‘As citizens, we’re not going to have the wool pulled over our eyes. We know that plastic is devastating for the planet…’
Natalie Fee is the founder of City to Sea, an organisation dedicated to stopping plastic pollution at its source. She wears many hats – as an environmental campaigner, speaker, author (of the best-selling How to Save the World For Free) and occasional music video star (check out the music video we made together!).
The award-winning campaigns that City to Sea have organised have had extraordinary results, whether that’s to stop people from flushing wet wipes down the loo, to switch from plastic to paper cotton bud sticks or to rethink periods and the products they use.
We sat down with her to learn more about how City to Sea are navigating the COVID crisis, what her tips are for getting trid of plastic, and how she stays resilient.
The Plastic Problem
When Nat came across the trailer for The Albatross – a visually stunning story of albatross chicks dying from eating plastic pollution – she knew she had to take action. ‘It was so extraordinarily heart wrenching to watch. It was the first time I’d felt deep grief for the state of our planet. And it was that scale of feeling that I experienced that made me realise that I had to do something. It felt like a calling…’
Natalie made the point that the big challenges facing us – climate breakdown, air pollution, deforestation – can feel overwhelming and distant, the problem of plastic pollution is right in front of us, in our hands. It’s easy for us to rally around it as the first step toward an environmentalist mindset. ‘Plastic is something everyone could get behind in the UK.’
The plastic industry is taking advantage of the crisis and trying hard to reverse the single-use plastic bans that are happening around the world. Luckily the European Union is standing strong and the UK’s bans have only been delayed. Natalie believes the public is still on-board with pushing back against the plastic industry.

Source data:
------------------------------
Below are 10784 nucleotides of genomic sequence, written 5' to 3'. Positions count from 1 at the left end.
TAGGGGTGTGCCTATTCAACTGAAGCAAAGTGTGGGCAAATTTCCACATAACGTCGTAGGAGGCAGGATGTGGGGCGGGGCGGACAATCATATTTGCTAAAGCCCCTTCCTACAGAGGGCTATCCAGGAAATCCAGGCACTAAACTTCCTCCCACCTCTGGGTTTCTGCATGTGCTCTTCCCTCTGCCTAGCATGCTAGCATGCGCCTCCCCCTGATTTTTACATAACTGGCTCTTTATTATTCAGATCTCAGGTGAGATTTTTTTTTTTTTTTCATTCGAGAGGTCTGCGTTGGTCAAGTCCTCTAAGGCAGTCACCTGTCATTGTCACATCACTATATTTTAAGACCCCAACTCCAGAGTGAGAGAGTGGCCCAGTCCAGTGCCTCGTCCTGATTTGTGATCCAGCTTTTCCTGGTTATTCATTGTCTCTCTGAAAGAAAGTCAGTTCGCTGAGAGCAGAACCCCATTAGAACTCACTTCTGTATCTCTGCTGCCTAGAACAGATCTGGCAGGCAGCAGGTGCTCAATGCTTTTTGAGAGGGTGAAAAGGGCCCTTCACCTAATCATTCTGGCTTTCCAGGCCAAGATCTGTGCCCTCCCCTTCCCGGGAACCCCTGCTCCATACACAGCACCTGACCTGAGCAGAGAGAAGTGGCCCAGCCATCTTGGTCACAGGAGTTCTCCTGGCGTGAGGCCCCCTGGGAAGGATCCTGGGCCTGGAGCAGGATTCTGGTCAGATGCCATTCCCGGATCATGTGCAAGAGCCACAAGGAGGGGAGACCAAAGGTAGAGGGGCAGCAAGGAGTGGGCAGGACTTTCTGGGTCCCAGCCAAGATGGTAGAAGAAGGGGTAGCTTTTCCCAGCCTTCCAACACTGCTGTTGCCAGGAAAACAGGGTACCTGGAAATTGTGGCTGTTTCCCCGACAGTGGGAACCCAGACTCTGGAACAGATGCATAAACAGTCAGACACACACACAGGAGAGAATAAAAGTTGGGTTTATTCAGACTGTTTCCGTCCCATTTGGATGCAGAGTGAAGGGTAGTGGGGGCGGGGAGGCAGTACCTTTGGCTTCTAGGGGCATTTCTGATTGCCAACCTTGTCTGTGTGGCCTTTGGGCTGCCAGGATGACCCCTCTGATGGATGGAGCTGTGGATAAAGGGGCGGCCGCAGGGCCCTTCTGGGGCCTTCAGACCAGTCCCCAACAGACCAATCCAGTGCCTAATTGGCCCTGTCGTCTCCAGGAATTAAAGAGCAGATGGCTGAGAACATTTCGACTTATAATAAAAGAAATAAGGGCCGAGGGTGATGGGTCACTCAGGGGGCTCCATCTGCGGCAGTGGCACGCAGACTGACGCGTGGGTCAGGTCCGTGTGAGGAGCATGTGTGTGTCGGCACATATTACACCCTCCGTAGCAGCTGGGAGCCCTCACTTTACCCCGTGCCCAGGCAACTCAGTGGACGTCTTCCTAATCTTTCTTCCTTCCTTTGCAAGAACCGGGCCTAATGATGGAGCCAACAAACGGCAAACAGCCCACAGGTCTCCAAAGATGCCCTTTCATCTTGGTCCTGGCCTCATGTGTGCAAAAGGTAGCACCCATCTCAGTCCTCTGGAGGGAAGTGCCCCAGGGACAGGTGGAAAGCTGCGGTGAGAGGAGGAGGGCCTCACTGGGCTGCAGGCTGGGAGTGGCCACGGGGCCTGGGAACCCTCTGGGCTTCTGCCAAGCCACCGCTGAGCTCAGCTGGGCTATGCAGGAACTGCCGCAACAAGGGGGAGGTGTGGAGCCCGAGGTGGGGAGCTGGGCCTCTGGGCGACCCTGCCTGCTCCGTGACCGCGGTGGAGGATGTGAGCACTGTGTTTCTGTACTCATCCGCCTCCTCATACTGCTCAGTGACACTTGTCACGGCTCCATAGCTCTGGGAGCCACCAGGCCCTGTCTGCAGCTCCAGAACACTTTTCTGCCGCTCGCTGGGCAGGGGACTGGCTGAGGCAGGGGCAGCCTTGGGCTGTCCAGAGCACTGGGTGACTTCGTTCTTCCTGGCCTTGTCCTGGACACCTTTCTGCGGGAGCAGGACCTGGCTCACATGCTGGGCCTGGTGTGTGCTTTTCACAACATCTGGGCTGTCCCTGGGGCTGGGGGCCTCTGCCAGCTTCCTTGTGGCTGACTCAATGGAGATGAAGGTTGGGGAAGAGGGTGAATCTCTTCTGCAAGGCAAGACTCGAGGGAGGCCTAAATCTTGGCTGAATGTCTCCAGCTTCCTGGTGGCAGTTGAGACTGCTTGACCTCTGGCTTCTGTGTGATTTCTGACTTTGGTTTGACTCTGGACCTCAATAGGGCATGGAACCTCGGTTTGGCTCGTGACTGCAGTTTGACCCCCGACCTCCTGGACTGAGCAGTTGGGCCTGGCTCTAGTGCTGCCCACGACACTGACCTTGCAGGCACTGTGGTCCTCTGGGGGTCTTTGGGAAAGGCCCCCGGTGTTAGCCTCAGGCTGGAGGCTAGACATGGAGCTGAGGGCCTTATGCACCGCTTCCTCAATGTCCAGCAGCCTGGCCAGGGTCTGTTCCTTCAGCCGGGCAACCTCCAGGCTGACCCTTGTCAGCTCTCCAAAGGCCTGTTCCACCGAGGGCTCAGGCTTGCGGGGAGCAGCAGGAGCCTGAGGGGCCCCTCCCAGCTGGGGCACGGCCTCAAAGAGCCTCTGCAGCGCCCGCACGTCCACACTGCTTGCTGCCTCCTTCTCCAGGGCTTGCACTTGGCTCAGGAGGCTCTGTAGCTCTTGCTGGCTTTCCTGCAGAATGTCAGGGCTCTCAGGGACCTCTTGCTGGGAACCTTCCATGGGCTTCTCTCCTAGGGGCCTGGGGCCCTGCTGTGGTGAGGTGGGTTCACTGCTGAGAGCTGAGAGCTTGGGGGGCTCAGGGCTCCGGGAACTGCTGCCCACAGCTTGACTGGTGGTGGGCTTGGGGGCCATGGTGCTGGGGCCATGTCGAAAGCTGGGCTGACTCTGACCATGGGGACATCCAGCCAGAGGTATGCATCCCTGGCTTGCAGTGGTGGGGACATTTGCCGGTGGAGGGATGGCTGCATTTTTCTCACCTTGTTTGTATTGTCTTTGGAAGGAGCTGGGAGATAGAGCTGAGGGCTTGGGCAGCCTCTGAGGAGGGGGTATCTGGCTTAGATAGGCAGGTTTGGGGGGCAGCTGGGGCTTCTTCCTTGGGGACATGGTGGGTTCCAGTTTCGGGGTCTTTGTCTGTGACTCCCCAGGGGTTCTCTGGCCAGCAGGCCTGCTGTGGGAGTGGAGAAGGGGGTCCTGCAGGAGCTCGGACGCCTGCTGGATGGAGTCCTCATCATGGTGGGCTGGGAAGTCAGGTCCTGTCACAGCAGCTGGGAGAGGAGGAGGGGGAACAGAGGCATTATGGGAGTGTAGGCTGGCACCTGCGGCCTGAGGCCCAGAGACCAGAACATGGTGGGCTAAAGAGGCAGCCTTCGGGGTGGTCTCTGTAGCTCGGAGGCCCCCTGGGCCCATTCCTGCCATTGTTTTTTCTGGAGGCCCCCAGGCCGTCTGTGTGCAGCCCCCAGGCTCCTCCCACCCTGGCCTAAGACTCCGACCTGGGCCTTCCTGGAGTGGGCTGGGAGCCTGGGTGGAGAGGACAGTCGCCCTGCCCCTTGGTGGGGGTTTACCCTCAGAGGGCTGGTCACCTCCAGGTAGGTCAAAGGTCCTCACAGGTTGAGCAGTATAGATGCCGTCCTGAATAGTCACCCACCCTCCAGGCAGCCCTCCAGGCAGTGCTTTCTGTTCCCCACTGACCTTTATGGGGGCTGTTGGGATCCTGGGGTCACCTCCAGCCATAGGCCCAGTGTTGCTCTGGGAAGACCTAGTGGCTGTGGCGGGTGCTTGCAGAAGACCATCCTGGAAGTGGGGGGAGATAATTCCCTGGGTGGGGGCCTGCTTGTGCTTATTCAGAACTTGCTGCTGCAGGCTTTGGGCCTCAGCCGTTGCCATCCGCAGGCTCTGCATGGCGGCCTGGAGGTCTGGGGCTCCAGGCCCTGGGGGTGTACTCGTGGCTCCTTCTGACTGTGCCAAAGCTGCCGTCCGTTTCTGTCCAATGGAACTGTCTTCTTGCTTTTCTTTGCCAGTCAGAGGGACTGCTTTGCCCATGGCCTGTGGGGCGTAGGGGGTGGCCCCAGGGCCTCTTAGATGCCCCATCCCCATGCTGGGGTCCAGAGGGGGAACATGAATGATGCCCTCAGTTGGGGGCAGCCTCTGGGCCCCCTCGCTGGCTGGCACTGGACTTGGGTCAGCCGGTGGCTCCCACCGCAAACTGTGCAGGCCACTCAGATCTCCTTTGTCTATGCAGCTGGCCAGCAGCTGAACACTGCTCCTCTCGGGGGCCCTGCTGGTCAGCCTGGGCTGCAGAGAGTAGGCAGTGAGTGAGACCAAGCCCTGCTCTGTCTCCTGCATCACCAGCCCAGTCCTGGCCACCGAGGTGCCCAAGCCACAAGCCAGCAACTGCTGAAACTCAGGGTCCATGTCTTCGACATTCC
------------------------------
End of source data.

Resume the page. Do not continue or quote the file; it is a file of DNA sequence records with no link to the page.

‘As citizens, we’re not going to have the wool pulled over our eyes. We know that plastic is devastating for the planet and its links to climate breakdown as well are – well, they’re completely linked. We’re not going to let them just roll back over us.’
When it became clear that some coffee shops were feeling resistant to allowing reusable cups, the team at City to Sea came up with #ContactlessCoffee – a simple way to serve drinks in reusable cups without staff ever touching the cups. Simply put your lidless cup on a tray, the staff take the tray to the barista who will fill it with the espresso and hot (non-dairy!) milk from the kit they’re already using, and then return the tray to you to put your lid back on. Voila!
‘We also set up an industry-wide task force called Repeat, at the higher industry level. We have Starbucks, Costa, Keep Britain Tidy and businesses in the community having monthly meetings talking about how we can make sure we don’t revert back to the same levels of single-use that we saw before COVID.’
Breaking the Single Use Cycle
‘Refill’ is a way to get people off single-use plastic bottles and ensure that everyone has access to tap water when they’re out and about. Starting as a city-wide initiative five years ago, businesses would put up stickers in their window and appear in the Refill app as somewhere people could come refill their water bottles. It’s now a global campaign and the free app has over 30,000 Refill locations.
They’re working on expanding the Refill app to include refill stations for coffee, lunch boxes and linking up to zero waste shops nearby.
Natalie’s book How to Save the World for Free is peppered with tips to reduce plastic in every area of your life, from the bathroom to the kitchen to your wider travels. And she focuses on options to fit a budget.
‘It’s a constant juggle between time, money and convenience. A lot of us are busy people and can’t necessarily afford making switches. Some of the switches involve an initial investment…so we look at what other options are out there.’
As Natalie looks ahead at the rest of the year, her advice is to take things one day at a time. And she asks herself, ‘have I been of service to the world today?’ In order to keep her own tank topped up so she has something to give, she finds hope and resilience by spending time in nature and meditating to find that inner stillness.